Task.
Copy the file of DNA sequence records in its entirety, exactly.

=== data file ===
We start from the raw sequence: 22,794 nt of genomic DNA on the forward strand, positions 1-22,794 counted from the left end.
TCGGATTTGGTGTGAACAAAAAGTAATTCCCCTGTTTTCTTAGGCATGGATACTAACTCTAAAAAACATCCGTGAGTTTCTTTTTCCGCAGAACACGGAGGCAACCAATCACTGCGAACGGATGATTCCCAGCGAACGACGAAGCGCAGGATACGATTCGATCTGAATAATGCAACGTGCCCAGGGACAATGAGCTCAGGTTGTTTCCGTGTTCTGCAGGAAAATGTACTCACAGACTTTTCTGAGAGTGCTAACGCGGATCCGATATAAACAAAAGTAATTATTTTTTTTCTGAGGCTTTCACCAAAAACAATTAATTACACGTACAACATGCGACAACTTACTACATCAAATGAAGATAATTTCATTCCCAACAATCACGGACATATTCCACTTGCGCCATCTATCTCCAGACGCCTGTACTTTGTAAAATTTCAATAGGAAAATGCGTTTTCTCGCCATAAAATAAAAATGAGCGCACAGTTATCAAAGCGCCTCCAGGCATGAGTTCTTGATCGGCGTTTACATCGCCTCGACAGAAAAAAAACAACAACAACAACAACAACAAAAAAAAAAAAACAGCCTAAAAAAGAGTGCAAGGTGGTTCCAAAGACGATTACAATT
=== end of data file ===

We start from the raw sequence: 22,794 nt of genomic DNA on the forward strand, positions 1-22,794 counted from the left end.
TCGGATTTGGTGTGAACAAAAAGTAATTCCCCTGTTTTCTTAGGCATGGATACTAACTCTAAAAAACATCCGTGAGTTTCTTTTTCCGCAGAACACGGAGGCAACCAATCACTGCGAACGGATGATTCCCAGCGAACGACGAAGCGCAGGATACGATTCGATCTGAATAATGCAACGTGCCCAGGGACAATGAGCTCAGGTTGTTTCCGTGTTCTGCAGGAAAATGTACTCACAGACTTTTCTGAGAGTGCTAACGCGGATCCGATATAAACAAAAGTAATTATTTTTTTTCTGAGGCTTTCACCAAAAACAATTAATTACACGTACAACATGCGACAACTTACTACATCAAATGAAGATAATTTCATTCCCAACAATCACGGACATATTCCACTTGCGCCATCTATCTCCAGACGCCTGTACTTTGTAAAATTTCAATAGGAAAATGCGTTTTCTCGCCATAAAATAAAAATGAGCGCACAGTTATCAAAGCGCCTCCAGGCATGAGTTCTTGATCGGCGTTTACATCGCCTCGACAGAAAAAAAACAACAACAACAACAACAACAAAAAAAAAAAAACAGCCTAAAAAAGAGTGCAAGGTGGTTCCAAAGACGATTACAATT